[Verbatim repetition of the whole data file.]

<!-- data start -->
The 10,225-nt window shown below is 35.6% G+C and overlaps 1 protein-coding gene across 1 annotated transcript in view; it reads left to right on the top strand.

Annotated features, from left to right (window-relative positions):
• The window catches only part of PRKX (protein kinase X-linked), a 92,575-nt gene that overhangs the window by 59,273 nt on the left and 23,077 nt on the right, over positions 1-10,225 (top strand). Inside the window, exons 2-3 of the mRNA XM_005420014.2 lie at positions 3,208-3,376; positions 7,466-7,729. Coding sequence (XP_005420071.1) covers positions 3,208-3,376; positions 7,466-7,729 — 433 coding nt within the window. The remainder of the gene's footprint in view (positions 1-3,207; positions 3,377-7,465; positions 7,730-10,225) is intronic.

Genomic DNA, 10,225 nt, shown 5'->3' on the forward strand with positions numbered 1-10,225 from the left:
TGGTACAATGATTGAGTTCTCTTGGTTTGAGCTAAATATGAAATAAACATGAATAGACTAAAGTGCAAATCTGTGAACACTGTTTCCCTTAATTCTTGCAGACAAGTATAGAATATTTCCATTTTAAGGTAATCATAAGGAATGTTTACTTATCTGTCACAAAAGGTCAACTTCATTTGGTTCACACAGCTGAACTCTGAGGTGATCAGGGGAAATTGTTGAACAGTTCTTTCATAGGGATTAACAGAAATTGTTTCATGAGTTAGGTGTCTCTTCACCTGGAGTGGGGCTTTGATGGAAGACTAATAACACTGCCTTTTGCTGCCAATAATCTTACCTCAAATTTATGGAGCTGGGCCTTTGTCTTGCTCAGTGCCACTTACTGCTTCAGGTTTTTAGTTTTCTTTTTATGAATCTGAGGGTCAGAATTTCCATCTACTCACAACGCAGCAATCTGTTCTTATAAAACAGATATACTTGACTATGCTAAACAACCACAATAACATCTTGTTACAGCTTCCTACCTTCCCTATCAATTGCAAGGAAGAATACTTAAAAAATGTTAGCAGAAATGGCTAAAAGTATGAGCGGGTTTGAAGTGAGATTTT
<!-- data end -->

The 10,225-nt window shown below is 35.6% G+C and overlaps 1 protein-coding gene across 1 annotated transcript in view; it reads left to right on the top strand.

Annotated features, from left to right (window-relative positions):
• The window catches only part of PRKX (protein kinase X-linked), a 92,575-nt gene that overhangs the window by 59,273 nt on the left and 23,077 nt on the right, over positions 1-10,225 (top strand). Inside the window, exons 2-3 of the mRNA XM_005420014.2 lie at positions 3,208-3,376; positions 7,466-7,729. Coding sequence (XP_005420071.1) covers positions 3,208-3,376; positions 7,466-7,729 — 433 coding nt within the window. The remainder of the gene's footprint in view (positions 1-3,207; positions 3,377-7,465; positions 7,730-10,225) is intronic.

Genomic DNA, 10,225 nt, shown 5'->3' on the forward strand with positions numbered 1-10,225 from the left:
TGGTACAATGATTGAGTTCTCTTGGTTTGAGCTAAATATGAAATAAACATGAATAGACTAAAGTGCAAATCTGTGAACACTGTTTCCCTTAATTCTTGCAGACAAGTATAGAATATTTCCATTTTAAGGTAATCATAAGGAATGTTTACTTATCTGTCACAAAAGGTCAACTTCATTTGGTTCACACAGCTGAACTCTGAGGTGATCAGGGGAAATTGTTGAACAGTTCTTTCATAGGGATTAACAGAAATTGTTTCATGAGTTAGGTGTCTCTTCACCTGGAGTGGGGCTTTGATGGAAGACTAATAACACTGCCTTTTGCTGCCAATAATCTTACCTCAAATTTATGGAGCTGGGCCTTTGTCTTGCTCAGTGCCACTTACTGCTTCAGGTTTTTAGTTTTCTTTTTATGAATCTGAGGGTCAGAATTTCCATCTACTCACAACGCAGCAATCTGTTCTTATAAAACAGATATACTTGACTATGCTAAACAACCACAATAACATCTTGTTACAGCTTCCTACCTTCCCTATCAATTGCAAGGAAGAATACTTAAAAAATGTTAGCAGAAATGGCTAAAAGTATGAGCGGGTTTGAAGTGAGATTTT